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Glorious Amateurs: A New OSS

Since 9/11 and the wars in Afghanistan and Iraq, occasional proposals have been made to re-create the OSS, an ad hoc intelligence organization created by President Franklin D. Roosevelt and led by Major General William "Wild Bill" Donovan that holds a special place in the history of intelligence.

Its mission was twofold: first, to provide the President with timely, comprehensive and coordinated intelligence and analysis that he failed to receive from any single government intelligence agency or department, including the military, the State Department, and the Federal Bureau of Investigation. Secondly, the President wanted to have an independent group that would engage in clandestine and covert actions on many fronts patterned after Britain's Special Operations Executive (SOE), which Winston Churchill directed to "set Europe ablaze."

The OSS had an outstanding record in its secret war. It was so successful that four months after end of the war and six months after Roosevelt's death, the generals and admirals, the State and War Departments, and the FBI conspired to persuade President Truman to disband the organization, which he did, on October 1, 1945.

Consequently, the US did not have an effective intelligence agency during the start of the Cold War. Two years later, Truman realized that he needed the peacetime intelligence agency that Donovan had proposed in 1944 and had, in fact, named the Central Intelligence Agency. On September 18, 1947, Truman signed the National Security Act, creating the CIA.  (SOCOM, the US Special Operations Command, also traces its lineage to the OSS.)

Spying is generally an anathema to Americans, especially since some distasteful events have been exposed or revealed during the past sixty years or more. For many reasons, we seemingly have an inbred aversion to clandestine activities. When a secret service's work is not secret, we no longer have a secret service. Or at least a service that has the potentiality of accomplishing much over a period of time. In our time, the CIA is a handy instrument that functions as a centralized punching bag to blame almost every event that appears to go wrong, from geopolitics to warfare. Our national obsession to heap contumely on the CIA emanates from the White House, Congress, the Defense Department, the State Department, the media and the public. The CIA is no longer the prime and first responder to the President. It now reports to the Director of the National Intelligence, an office with some 1,500 staffers. The CIA has a tough time running its own show. How did the OSS succeed?  How would we begin to construct a new OSS today?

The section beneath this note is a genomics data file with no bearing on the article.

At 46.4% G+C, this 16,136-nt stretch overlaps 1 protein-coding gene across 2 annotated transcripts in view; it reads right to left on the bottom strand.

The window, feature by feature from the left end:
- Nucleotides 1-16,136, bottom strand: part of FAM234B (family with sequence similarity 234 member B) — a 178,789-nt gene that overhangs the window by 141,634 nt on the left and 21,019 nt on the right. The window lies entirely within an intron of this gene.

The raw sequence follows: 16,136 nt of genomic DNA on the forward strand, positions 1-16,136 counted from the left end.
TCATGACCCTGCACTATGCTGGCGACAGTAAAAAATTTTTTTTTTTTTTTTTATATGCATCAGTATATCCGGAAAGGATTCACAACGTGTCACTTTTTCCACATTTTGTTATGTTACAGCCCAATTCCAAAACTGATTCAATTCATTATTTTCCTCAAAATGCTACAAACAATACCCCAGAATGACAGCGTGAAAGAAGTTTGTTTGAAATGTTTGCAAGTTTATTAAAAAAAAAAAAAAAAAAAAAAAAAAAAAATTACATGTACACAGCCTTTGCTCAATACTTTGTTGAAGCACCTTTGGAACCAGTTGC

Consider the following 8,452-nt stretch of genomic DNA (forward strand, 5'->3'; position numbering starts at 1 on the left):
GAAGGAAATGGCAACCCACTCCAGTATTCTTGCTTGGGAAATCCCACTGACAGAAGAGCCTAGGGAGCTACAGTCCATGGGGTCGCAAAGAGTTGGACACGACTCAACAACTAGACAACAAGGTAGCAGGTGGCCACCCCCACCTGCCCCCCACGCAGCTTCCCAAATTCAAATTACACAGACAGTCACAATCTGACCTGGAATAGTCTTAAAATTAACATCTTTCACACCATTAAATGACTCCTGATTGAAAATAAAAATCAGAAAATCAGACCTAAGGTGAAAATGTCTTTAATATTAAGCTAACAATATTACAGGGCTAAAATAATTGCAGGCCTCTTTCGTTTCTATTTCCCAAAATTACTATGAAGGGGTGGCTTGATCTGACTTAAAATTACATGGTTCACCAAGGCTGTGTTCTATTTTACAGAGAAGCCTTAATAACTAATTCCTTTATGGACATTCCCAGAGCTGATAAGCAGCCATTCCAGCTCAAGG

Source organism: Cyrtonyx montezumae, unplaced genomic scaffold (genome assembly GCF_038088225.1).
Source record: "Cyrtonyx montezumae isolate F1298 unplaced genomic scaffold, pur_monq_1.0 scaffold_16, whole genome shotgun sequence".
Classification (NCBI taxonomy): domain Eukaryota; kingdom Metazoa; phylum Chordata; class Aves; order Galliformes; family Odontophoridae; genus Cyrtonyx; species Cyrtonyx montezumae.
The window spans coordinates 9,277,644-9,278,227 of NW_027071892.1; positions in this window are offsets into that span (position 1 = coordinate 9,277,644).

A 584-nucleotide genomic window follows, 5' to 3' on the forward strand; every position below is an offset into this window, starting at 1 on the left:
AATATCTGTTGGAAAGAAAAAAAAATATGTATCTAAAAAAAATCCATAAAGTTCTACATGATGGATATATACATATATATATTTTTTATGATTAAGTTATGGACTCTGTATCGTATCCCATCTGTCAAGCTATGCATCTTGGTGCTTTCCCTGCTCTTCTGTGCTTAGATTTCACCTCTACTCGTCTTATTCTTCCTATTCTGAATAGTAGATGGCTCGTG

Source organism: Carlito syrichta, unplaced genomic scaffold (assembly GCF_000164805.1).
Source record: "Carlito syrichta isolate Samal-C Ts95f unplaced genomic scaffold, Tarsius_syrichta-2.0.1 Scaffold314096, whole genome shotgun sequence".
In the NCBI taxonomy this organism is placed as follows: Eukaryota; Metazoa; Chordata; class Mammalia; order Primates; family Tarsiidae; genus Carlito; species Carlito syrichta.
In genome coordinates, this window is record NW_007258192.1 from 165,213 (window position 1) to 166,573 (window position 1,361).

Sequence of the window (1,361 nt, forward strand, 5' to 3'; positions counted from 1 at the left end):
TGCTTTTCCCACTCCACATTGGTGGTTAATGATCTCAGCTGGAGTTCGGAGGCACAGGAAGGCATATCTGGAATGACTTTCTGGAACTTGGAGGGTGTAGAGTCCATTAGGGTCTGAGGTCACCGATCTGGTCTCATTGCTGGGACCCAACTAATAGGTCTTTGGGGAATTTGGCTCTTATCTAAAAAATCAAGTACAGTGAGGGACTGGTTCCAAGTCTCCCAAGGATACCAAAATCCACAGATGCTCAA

The creation of the OSS was itself a small miracle made possible only by the strong support of President Roosevelt and his close personal relationship with General Donovan. Their bipartisan relationship should serve as a role model for today's leaders.  (After witnessing Donovan fire a silenced .22 caliber pistol designed by the OSS, Roosevelt famously quipped that Donovan was the only Republican he would allow in the Oval Office with a gun.  Bipartisanship has its limits.)

The most striking attributes of the OSS were its leadership, the background of its members, and the fact that the organization reported directly to President Roosevelt. In July 1941, before the US entered World War II, Roosevelt accepted Donovan's plan for a new intelligence organization called the Coordinator of Information (COI), which actually was the name of our first peacetime intelligence organization. The COI was a civilian group that reported to the President. After we entered the war, Roosevelt signed a military order on June 13, 1942 establishing the OSS and appointing Donovan as its director. On paper, the OSS was placed under the direction of the Joint Chiefs, but it still had President Roosevelt's ear. A new OSS would need the same independence and presidential support in order to succeed.